19 Comprehensive Definition
“A process by which the employees of an organization are helped/motivated to acquire and develop technical, managerial and behavioural knowledge, skills and attitudes and mould the values, beliefs and attitudes necessary to perform present and future roles by realizing the highest human potential with a view to contribute positively to the organization, group, individual and social goals.”

20 HRD is a continuous process HRD is a system Quality of life
Nature of HRD A Behavioural science HRD is a continuous process HRD is a system Quality of life Addition in productivity

21 Scope of HRD In today’s context, HRD is no longer confined to training and development functions. It now encompasses all development functions of HR, like; performance management, potential appraisals mentoring, counseling, job rotation, career development and overall organizational development. Focus on continuous development of manpower is necessary for organization to sustain their competitive advantage, as people are the most important strategic resource for any organization.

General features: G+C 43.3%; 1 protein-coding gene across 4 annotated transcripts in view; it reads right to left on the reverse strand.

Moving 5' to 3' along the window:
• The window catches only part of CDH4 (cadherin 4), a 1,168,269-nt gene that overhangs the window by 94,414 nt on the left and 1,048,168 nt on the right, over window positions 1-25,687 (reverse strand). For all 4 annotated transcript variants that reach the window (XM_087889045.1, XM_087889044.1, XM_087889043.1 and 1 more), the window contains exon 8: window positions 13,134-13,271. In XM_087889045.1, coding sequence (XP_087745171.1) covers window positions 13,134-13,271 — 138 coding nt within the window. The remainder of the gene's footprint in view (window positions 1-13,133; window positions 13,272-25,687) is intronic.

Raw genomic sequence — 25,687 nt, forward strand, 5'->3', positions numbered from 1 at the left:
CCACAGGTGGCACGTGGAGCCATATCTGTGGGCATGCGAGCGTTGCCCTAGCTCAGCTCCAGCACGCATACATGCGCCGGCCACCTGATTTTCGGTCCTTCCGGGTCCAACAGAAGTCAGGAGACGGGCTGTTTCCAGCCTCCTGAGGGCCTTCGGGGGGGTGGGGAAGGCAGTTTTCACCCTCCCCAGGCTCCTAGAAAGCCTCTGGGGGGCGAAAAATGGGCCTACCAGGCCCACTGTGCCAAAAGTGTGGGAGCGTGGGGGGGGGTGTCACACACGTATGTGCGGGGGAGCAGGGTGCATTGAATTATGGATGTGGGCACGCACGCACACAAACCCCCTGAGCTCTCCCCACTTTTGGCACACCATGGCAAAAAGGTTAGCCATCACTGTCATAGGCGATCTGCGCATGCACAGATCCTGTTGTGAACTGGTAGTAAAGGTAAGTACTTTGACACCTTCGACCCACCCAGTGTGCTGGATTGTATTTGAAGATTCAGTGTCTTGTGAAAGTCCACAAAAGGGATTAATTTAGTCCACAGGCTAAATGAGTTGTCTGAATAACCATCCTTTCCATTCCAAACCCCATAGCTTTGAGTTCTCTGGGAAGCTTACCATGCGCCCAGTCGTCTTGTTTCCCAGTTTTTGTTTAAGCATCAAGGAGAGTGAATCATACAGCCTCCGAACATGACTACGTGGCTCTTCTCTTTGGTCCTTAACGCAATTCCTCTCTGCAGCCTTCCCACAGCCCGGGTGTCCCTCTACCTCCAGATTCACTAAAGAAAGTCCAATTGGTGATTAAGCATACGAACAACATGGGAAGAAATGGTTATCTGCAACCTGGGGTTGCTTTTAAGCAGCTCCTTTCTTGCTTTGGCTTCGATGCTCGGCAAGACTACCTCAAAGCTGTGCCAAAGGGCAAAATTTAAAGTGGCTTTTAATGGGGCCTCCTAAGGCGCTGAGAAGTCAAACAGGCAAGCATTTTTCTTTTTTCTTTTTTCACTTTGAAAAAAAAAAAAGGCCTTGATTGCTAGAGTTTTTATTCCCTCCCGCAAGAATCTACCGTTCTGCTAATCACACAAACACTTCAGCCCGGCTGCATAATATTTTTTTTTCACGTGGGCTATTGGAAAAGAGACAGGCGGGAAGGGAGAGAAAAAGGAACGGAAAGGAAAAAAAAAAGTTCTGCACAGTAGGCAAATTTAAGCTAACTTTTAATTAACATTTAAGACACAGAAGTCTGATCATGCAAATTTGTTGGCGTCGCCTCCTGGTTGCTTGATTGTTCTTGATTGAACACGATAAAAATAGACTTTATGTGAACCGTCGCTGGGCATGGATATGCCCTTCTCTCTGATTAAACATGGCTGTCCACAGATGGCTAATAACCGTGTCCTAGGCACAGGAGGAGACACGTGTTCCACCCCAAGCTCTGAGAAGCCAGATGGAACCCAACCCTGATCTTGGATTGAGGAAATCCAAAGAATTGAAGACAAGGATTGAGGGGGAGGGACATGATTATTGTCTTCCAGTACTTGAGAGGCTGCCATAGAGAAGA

22 Contd. For individual employee, HRD is important as they can develop and build their capabilities, which contributes to their professional and personal growth. Thus HRD benefits both the organization and the individual. Continuous planned focus on HRD also enables organization to develop the appropriate culture of team work, collaboration, inter-personal relationships, which transforms the organization to a compelling place to work, i.e., employees with increased level of motivation and self pride volunteer to do the work.

23 Objectives of HRD To develop capabilities of all individuals working in an organization in relation to their present role. To develop capabilities of all such individuals in relation to their future role. To develop better inter-personal and employer- employee relationships in an organization. To develop team spirit. To develop coordination among different units of an organization. To develop organizational health by continuous renewal of individual capabilities keeping pace with technological changes.

24 HRD objectives can also be couched in line with W
HRD objectives can also be couched in line with W. Edward Deming’s 14 principles for quality improvement in an org. Thus those related to HRD objectives are, Institute training on the job. Breakdown barriers between departments to build teamwork. Drive fear out of the work place. Create conditions to enable the employees to take pride in their workmanship. Institute programme of education and self-improvement.